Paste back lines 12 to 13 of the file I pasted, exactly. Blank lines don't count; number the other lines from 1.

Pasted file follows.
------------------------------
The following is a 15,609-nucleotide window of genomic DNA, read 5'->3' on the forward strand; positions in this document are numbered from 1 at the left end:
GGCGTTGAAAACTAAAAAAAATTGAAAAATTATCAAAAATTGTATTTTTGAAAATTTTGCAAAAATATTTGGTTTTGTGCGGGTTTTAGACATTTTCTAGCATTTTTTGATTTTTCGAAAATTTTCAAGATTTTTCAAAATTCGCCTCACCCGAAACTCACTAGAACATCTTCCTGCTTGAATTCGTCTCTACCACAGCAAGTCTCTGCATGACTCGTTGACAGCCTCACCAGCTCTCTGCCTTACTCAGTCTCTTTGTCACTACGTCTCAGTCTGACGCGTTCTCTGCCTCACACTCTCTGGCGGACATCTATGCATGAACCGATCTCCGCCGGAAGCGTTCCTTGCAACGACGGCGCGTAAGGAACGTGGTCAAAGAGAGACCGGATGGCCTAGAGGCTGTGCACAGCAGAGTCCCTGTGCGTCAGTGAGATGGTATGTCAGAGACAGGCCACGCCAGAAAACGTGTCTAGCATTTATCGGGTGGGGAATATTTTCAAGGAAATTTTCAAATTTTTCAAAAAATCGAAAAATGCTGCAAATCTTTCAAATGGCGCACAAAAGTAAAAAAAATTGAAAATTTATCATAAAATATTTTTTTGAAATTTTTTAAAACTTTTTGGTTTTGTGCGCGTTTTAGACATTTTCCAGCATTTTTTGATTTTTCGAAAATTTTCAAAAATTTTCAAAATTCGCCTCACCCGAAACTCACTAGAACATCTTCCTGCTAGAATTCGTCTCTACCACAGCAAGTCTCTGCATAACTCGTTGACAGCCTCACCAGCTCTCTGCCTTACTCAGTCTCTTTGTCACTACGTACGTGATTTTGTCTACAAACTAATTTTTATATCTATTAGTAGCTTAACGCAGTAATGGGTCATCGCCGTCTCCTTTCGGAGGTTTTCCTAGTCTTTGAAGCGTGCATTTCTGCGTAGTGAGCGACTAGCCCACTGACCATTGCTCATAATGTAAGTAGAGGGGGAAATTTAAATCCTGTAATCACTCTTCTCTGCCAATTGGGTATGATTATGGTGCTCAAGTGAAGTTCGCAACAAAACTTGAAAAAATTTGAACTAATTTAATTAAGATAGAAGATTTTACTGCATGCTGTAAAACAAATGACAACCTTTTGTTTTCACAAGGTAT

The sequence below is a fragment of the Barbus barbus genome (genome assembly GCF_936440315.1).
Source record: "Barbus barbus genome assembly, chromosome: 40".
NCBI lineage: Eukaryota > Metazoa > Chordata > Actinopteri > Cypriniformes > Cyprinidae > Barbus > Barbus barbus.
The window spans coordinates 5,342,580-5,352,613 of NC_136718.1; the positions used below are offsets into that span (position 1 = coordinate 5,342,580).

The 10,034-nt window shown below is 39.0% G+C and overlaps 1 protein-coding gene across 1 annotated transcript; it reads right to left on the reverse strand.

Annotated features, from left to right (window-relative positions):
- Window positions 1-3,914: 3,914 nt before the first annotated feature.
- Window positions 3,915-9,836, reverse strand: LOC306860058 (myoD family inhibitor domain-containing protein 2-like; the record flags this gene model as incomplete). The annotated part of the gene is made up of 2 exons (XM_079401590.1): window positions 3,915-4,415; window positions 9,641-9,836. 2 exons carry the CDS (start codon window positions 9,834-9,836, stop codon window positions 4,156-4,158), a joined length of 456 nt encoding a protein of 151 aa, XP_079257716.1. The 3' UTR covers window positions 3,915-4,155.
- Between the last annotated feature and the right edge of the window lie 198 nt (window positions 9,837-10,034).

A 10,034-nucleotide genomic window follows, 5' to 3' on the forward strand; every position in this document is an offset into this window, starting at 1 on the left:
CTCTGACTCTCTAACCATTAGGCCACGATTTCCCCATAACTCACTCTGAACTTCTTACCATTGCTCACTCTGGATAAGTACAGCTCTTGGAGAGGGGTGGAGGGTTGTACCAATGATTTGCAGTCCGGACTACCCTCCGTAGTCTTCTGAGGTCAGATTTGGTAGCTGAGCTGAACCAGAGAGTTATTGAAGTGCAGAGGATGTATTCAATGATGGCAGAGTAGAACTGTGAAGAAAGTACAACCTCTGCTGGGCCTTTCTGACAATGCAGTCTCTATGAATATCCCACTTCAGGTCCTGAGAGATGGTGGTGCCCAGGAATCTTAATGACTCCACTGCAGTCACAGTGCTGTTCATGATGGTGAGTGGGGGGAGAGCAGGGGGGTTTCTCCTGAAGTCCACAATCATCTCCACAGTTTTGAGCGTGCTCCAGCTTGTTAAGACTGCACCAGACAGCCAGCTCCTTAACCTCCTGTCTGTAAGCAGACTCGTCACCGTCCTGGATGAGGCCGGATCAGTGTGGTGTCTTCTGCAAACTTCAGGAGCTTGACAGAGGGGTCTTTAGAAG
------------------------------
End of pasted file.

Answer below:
A 10,034-nucleotide genomic window follows, 5' to 3' on the forward strand; every position in this document is an offset into this window, starting at 1 on the left:
CTCTGACTCTCTAACCATTAGGCCACGATTTCCCCATAACTCACTCTGAACTTCTTACCATTGCTCACTCTGGATAAGTACAGCTCTTGGAGAGGGGTGGAGGGTTGTACCAATGATTTGCAGTCCGGACTACCCTCCGTAGTCTTCTGAGGTCAGATTTGGTAGCTGAGCTGAACCAGAGAGTTATTGAAGTGCAGAGGATGTATTCAATGATGGCAGAGTAGAACTGTGAAGAAAGTACAACCTCTGCTGGGCCTTTCTGACAATGCAGTCTCTATGAATATCCCACTTCAGGTCCTGAGAGATGGTGGTGCCCAGGAATCTTAATGACTCCACTGCAGTCACAGTGCTGTTCATGATGGTGAGTGGGGGGAGAGCAGGGGGGTTTCTCCTGAAGTCCACAATCATCTCCACAGTTTTGAGCGTGCTCCAGCTTGTTAAGACTGCACCAGACAGCCAGCTCCTTAACCTCCTGTCTGTAAGCAGACTCGTCACCGTCCTGGATGAGGCCGGATCAGTGTGGTGTCTTCTGCAAACTTCAGGAGCTTGACAGAGGGGTCTTTAGAAG